Project information

A map showing the location of Ranney Falls Generating Station near Campbellford, Ontario.Ontario Power Generation Inc. is proposing to expand its Ranney Falls Generating Station (GS) by replacing its G3 turbine unit which has reached its end-of-life with a new G3 unit with greater capacity. Total station capacity will be increased from approximately 10 to 20 megawatts, which is enough electricity to power about 8,000 to 10,000 homes.

Ranney Falls GS is located on the Trent River and adjacent to Lock #12 on the Trent-Severn Waterway (TSW) within the community of Campbellford in the Municipality of Trent Hills, Northumberland County.

The proposed Ranney Falls G3 Project is being undertaken by OPG to improve the available hydroelectric potential at the site, to reduce greenhouse gas emissions and to increase the amount of clean renewable energy available to consumers.

The proposed Project involves the following components/activities:

  • expansion of the existing forebay and tailrace channels;
  • construction of a new G3 powerhouse with a new intake structure and 10 MW generating unit adjacent to the existing main powerhouse;
  • construction of a new electrical substation to connect with one of the Hydro One Networks Inc. local distribution lines on site;
  • construction of a new spillway to by-pass full station flow to the tailrace channel for emergency situations;
  • decommissioning the secondary powerhouse and end of life 0.8 MW unit; and
  • rehabilitation of the stoplog structure and its operating deck (work platform) adjacent to the roadway/TSW bridge

Aerial photo of Ranney Falls GS and proposed expansion features

An aerial photo of Ranney Falls GS and proposed expansion features.

Schematic of proposed Ranney Falls G3 project infrastructure layout

Detailed information about the proposed Ranney Falls G3 Project can be found in the document Project Description for federal agency review found in Project Documents below.

Project documents

To request accessible versions of any documents, please contact us.

An Open House was held on Wednesday, June 17, 2015. The information panels which were on display at the Open House, and the comment sheet which was distributed at the Open House are available below.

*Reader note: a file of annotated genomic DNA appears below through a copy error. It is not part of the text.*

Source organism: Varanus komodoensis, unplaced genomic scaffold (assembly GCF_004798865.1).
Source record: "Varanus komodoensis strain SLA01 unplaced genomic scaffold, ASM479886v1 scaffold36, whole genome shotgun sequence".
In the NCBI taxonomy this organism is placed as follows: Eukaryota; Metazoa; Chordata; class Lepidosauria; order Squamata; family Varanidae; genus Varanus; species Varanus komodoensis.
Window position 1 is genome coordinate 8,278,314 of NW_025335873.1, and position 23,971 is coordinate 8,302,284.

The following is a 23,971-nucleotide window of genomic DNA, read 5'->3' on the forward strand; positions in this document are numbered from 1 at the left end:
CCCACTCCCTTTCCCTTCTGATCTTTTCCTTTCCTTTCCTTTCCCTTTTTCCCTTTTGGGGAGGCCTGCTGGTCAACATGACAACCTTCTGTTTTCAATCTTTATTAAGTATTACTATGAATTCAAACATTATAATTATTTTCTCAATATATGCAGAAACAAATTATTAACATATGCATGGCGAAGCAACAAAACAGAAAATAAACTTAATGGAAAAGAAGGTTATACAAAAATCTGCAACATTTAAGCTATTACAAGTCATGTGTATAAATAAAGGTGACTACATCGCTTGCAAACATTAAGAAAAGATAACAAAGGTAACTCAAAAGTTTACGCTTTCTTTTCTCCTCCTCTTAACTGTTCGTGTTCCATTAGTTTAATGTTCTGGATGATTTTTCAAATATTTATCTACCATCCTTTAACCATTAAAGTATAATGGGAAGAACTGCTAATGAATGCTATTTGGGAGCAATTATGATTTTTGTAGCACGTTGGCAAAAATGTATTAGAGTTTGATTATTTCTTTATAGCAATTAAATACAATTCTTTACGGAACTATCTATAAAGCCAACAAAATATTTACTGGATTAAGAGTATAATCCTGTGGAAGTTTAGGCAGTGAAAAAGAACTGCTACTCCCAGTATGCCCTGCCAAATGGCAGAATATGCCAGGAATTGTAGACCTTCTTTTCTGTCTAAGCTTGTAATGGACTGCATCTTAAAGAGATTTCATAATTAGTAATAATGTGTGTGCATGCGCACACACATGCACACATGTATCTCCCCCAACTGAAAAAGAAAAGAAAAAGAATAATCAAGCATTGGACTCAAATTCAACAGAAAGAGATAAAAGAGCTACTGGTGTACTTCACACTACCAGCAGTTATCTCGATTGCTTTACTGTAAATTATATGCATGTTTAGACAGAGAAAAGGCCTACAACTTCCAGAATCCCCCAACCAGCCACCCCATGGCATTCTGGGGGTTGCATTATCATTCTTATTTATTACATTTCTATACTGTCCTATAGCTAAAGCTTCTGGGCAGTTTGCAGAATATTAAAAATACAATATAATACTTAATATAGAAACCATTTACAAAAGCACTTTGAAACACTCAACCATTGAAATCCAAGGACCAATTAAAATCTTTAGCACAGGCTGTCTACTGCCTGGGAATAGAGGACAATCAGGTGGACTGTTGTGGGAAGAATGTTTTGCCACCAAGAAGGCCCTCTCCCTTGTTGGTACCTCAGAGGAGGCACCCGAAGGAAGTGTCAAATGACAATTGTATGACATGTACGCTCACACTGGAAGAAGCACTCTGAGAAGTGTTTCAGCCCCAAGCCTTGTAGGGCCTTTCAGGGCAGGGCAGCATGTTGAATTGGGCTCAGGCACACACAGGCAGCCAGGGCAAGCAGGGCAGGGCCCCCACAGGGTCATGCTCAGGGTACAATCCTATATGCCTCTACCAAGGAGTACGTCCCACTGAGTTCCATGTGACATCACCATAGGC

Frequently asked questions

The Ranney Falls Generating Station (GS) site was formerly leased by the Federal Government to the Seymour Power Company. With its purchase of the Seymour Power Company in 1916, the rights to the site were acquired by the Province. Ranney Falls GS G1 and G2 units were commissioned in August 22, 1922 and September 2, 1922, respectively. Unit G3, which started operation in 1926, was acquired by the Hydro-Electric Power Commission of Ontario from the Quinte and Trent Valley Power Company in 1937. Ranney Falls GS was transferred to Ontario Power Generation Inc. on April 1, 1999, and is managed by the Central Hydro Plant Group with remote operation from the North Bay Control Centre and maintained by the Campbellford Service Centre.

Ranney Falls GS consists of two powerhouses. The main powerhouse contains the G1 and G2 turbine units, each operating at approximately 5 megawatts (MW) during maximum flows. A secondary powerhouse, commonly referred to as the "Pup", contains the 0.8 MW G3 unit that has reached its end-of-life. Based on a Feasibility Study for the proposed Ranney Falls G3 Project, it was determined that a new G3 unit of up to 10 MW could be installed at the Ranney Falls GS site. This would increase total station capacity to up to approximately 20 MW. The "Pup" powerhouse would be decommissioned.

The proposed Project will improve the efficient use of the available hydroelectric potential at the site, reduce greenhouse gas emissions and increase the amount of clean renewable energy from OPG's Central Hydro Plant Group.

The Panel on the Future of the Trent-Severn Waterway (TSW) concluded that the development of renewable energy resources is a sound public policy goal and supported a vigorous effort to pursue green energy generating potential along the TSW. Moreover, the proposed Project is consistent with the Provincial Policy Statement, which recommends that the use of existing infrastructure and public service facilities should be optimized, whenever feasible, before consideration is given to developing new infrastructure and public service facilities.

The project can move to construction once the project has been fully defined through the environmental assessment process, detailed engineering review and all approvals have been received.

DISCLAIMER: Please note this website was only actively maintained during the related EA process period. As this process may have closed several years ago, the content of this site may not accurately reflect the current date and may include language with incorrect time references.